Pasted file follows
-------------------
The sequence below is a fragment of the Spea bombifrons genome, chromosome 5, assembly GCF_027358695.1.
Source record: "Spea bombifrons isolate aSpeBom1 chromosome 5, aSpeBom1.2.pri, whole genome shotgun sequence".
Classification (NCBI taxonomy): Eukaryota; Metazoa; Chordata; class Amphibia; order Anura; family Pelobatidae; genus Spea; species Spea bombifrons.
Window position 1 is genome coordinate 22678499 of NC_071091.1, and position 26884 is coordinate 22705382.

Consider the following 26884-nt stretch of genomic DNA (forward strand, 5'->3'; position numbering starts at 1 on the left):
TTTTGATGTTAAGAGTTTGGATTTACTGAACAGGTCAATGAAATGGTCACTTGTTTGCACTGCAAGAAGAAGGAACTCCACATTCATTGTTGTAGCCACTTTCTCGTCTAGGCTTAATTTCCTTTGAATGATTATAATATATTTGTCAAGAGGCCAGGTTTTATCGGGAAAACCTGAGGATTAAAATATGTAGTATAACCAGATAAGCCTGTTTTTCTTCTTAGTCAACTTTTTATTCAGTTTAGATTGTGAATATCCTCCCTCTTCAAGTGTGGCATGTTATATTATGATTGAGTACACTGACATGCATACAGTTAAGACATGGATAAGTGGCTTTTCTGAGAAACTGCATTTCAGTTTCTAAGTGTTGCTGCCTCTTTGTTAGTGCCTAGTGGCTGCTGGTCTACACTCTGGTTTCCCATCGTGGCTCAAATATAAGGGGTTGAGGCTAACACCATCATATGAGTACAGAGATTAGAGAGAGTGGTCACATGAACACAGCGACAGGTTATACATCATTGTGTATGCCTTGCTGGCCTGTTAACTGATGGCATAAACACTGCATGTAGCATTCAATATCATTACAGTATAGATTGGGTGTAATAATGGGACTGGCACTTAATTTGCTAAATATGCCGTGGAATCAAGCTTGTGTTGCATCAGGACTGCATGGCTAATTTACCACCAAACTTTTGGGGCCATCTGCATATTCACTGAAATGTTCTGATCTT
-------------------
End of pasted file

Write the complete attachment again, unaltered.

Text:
The sequence below is a fragment of the Spea bombifrons genome, chromosome 5, assembly GCF_027358695.1.
Source record: "Spea bombifrons isolate aSpeBom1 chromosome 5, aSpeBom1.2.pri, whole genome shotgun sequence".
Classification (NCBI taxonomy): Eukaryota; Metazoa; Chordata; class Amphibia; order Anura; family Pelobatidae; genus Spea; species Spea bombifrons.
Window position 1 is genome coordinate 22678499 of NC_071091.1, and position 26884 is coordinate 22705382.

Consider the following 26884-nt stretch of genomic DNA (forward strand, 5'->3'; position numbering starts at 1 on the left):
TTTTGATGTTAAGAGTTTGGATTTACTGAACAGGTCAATGAAATGGTCACTTGTTTGCACTGCAAGAAGAAGGAACTCCACATTCATTGTTGTAGCCACTTTCTCGTCTAGGCTTAATTTCCTTTGAATGATTATAATATATTTGTCAAGAGGCCAGGTTTTATCGGGAAAACCTGAGGATTAAAATATGTAGTATAACCAGATAAGCCTGTTTTTCTTCTTAGTCAACTTTTTATTCAGTTTAGATTGTGAATATCCTCCCTCTTCAAGTGTGGCATGTTATATTATGATTGAGTACACTGACATGCATACAGTTAAGACATGGATAAGTGGCTTTTCTGAGAAACTGCATTTCAGTTTCTAAGTGTTGCTGCCTCTTTGTTAGTGCCTAGTGGCTGCTGGTCTACACTCTGGTTTCCCATCGTGGCTCAAATATAAGGGGTTGAGGCTAACACCATCATATGAGTACAGAGATTAGAGAGAGTGGTCACATGAACACAGCGACAGGTTATACATCATTGTGTATGCCTTGCTGGCCTGTTAACTGATGGCATAAACACTGCATGTAGCATTCAATATCATTACAGTATAGATTGGGTGTAATAATGGGACTGGCACTTAATTTGCTAAATATGCCGTGGAATCAAGCTTGTGTTGCATCAGGACTGCATGGCTAATTTACCACCAAACTTTTGGGGCCATCTGCATATTCACTGAAATGTTCTGATCTT